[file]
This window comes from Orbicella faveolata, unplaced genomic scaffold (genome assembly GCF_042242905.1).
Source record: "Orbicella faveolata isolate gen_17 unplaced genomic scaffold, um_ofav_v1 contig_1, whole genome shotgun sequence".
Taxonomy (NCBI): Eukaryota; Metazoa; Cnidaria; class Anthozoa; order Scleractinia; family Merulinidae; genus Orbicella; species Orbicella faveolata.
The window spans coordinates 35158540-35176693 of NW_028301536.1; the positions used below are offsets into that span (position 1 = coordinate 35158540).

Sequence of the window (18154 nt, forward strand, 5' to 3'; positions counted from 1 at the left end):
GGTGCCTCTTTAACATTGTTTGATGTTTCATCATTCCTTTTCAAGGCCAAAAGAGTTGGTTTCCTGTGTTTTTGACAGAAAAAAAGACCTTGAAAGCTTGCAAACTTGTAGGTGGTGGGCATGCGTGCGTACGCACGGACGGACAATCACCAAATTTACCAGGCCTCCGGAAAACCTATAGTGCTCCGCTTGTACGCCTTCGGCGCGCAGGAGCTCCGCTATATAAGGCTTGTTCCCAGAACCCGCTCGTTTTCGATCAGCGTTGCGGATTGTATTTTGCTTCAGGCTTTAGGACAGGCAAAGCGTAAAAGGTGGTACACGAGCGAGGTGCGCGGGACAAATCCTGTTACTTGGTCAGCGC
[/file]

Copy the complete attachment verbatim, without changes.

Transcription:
This window comes from Orbicella faveolata, unplaced genomic scaffold (genome assembly GCF_042242905.1).
Source record: "Orbicella faveolata isolate gen_17 unplaced genomic scaffold, um_ofav_v1 contig_1, whole genome shotgun sequence".
Taxonomy (NCBI): Eukaryota; Metazoa; Cnidaria; class Anthozoa; order Scleractinia; family Merulinidae; genus Orbicella; species Orbicella faveolata.
The window spans coordinates 35158540-35176693 of NW_028301536.1; the positions used below are offsets into that span (position 1 = coordinate 35158540).

Sequence of the window (18154 nt, forward strand, 5' to 3'; positions counted from 1 at the left end):
GGTGCCTCTTTAACATTGTTTGATGTTTCATCATTCCTTTTCAAGGCCAAAAGAGTTGGTTTCCTGTGTTTTTGACAGAAAAAAAGACCTTGAAAGCTTGCAAACTTGTAGGTGGTGGGCATGCGTGCGTACGCACGGACGGACAATCACCAAATTTACCAGGCCTCCGGAAAACCTATAGTGCTCCGCTTGTACGCCTTCGGCGCGCAGGAGCTCCGCTATATAAGGCTTGTTCCCAGAACCCGCTCGTTTTCGATCAGCGTTGCGGATTGTATTTTGCTTCAGGCTTTAGGACAGGCAAAGCGTAAAAGGTGGTACACGAGCGAGGTGCGCGGGACAAATCCTGTTACTTGGTCAGCGC